The poppers ban is a veiled attack on pleasure
A version of this post was published in The Guardian
The new psychoactive substances bill, when it comes into force in the UK in April, will ban the acquisition and sale of all psychoactive substances, whether existing now or to be discovered in the future, except for alcohol, tobacco/nicotine and caffeine. The driver for this draconian piece of legislation is supposedly to reduce the harms of so-called legal highs and to shut down the “head shops” that sell them. The fact that two exempted substances, alcohol and tobacco, each cause much more harm than all the legal psychoactive substances put together is ignored.
Most of the drugs referred to as legal highs by the proponents of the bill are in fact already illegal. The only legal drugs that will be banned by the new act are some new synthetic cannabinoids, weak amphetamine-type stimulants, nitrous oxide, and alkyl nitrite preparations colloquially called “poppers”.
These last two are some of the safest drugs we know. Nitrous oxide has been used for nearly 200 years for pain control and some alkyl nitrites have been a medicine for angina for around a century. Their safety means that the health impact of their ban will be negligible. The Home Office has said it expects the ban will save around 12 lives a year from drugs, so why are they putting so much parliamentary resource into this bill? If deaths were the concern they would ban the gas helium, which is associated with far more deaths each year than nitrous oxide.
The truth is that this bill is a veiled attack on pleasure. In fact the term “psychoactivity” has become a proxy for the term “pleasure”, and the ban of poppers gives the lie to this.
Poppers are not psychoactive – unless you take the perverse view that the headaches they produce are pleasurable. The Advisory Council on the Misuse of Drugs confirmed this, stating that poppers should be exempt from the bill. Its assessment of poppers has consistently been that although they can cause health harms, the frequency and severity of these are too low to warrant control under the Misuse of Drugs Act 1971. This is presumably why the Home Office is pushing for them to be controlled under the new act.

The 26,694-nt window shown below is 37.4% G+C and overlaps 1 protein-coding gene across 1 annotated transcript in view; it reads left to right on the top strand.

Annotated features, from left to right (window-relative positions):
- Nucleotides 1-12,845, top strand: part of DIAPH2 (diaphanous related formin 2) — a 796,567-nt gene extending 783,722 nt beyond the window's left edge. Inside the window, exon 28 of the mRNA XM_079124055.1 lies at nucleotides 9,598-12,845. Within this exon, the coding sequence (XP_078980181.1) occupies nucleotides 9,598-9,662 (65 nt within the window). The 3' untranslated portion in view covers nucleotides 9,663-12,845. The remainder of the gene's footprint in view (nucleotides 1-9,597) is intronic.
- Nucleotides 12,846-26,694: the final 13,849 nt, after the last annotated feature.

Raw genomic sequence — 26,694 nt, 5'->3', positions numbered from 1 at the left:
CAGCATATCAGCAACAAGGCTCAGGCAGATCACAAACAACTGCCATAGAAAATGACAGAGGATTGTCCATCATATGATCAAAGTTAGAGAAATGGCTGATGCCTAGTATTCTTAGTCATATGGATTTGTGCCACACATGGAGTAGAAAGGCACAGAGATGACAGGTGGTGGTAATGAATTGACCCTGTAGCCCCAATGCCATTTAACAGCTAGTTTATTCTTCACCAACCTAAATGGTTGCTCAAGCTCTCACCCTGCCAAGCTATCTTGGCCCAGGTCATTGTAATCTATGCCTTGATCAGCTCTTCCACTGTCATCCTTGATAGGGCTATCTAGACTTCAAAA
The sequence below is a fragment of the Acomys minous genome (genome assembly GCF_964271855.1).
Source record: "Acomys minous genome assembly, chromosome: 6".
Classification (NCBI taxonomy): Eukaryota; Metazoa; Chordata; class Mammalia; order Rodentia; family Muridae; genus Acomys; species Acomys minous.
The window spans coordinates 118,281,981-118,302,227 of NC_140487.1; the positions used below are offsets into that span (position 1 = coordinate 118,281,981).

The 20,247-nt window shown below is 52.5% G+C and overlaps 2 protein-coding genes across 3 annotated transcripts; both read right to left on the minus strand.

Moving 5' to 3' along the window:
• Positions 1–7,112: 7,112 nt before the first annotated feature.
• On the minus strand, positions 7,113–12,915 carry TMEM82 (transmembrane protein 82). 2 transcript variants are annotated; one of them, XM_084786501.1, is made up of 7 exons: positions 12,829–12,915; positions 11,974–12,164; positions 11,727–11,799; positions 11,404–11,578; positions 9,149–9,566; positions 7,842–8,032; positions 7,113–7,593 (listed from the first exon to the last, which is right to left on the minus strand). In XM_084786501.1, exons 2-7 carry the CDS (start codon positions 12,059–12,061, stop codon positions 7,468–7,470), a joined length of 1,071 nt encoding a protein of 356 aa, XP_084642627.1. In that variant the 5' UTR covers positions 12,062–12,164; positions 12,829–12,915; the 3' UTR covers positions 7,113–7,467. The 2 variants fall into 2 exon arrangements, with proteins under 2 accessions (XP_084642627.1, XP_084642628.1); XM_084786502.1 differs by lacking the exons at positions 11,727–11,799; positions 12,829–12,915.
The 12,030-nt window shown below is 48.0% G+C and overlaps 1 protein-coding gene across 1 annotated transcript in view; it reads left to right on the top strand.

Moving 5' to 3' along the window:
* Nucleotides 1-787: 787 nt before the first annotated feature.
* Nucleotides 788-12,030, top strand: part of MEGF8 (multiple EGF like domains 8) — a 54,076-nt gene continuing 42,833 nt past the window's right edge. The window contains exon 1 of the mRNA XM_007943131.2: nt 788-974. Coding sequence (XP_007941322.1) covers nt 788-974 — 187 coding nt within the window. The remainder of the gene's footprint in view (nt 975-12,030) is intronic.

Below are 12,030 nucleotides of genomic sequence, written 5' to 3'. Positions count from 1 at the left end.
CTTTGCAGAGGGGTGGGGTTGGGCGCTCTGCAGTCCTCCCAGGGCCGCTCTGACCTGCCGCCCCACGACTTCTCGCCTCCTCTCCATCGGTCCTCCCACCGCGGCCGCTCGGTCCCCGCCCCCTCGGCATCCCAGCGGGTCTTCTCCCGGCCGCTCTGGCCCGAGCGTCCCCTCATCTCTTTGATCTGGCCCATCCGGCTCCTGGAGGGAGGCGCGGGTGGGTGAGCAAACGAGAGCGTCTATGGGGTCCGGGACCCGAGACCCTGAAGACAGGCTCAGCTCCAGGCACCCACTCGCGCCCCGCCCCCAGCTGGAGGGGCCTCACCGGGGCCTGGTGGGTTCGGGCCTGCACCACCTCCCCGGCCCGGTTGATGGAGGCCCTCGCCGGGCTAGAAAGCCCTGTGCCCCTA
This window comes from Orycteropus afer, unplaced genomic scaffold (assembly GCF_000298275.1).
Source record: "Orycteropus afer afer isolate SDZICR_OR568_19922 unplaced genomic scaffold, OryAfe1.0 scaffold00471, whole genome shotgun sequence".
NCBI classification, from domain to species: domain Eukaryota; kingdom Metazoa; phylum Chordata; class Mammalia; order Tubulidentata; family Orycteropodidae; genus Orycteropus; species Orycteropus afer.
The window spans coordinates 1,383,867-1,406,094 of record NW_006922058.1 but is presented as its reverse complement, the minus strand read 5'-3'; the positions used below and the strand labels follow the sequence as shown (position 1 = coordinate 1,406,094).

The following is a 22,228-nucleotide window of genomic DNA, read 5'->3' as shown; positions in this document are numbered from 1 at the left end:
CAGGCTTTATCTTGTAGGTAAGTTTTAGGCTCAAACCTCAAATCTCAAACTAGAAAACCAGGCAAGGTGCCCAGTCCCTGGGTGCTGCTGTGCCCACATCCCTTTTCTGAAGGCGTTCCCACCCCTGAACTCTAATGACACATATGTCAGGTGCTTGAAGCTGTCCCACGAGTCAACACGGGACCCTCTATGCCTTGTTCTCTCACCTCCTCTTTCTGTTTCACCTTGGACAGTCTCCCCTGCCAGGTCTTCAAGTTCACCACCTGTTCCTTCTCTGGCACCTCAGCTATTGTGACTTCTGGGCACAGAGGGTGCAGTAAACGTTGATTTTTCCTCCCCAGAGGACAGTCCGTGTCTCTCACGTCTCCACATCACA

The science behind poppers is that their active ingredient leads to the production of nitric oxide in the body, which dilates blood vessels and relaxes smooth muscles. Poppers are most widely used in male gay sex where the muscle-relaxing properties facilitate anal intercourse.
Why is the government so anti-pleasure, particularly for gay men? Much of the drive to ban legal highs has come from the Centre for Social Justice (CSJ), a rightwing thinktank that has consistently misled the public and government about the harms of legal highs. These claims have been refuted by DrugScience.
One of CSJ’s main attacks is on what it calls the “loosening” of laws on moral values in the past decades, leading to the erosion of the family. The acceptance of homosexuality is one of its main concerns. It is hard not to conclude that the government shares this opinion and that the poppers ban is in fact an attempt to deter – or even punish – men who enjoy having sex with men.
This is the conspiracy theory explanation, but we must also consider that the government is confused. It may think nitric oxide is the same as nitrous oxide. Confidence in its reasoning is not encouraged by the fact that at the first reading of the psychoactive substances bill, government spokespeople several times referred to a ban on nitrates, which are fertilisers, not nitrites.
Whatever the reasoning behind the popper ban, it is fundamentally flawed. Poppers should be removed from the psychoactive substances bill, though it would be much more honest to scrap the whole legislation as it is so lacking in justification and logic.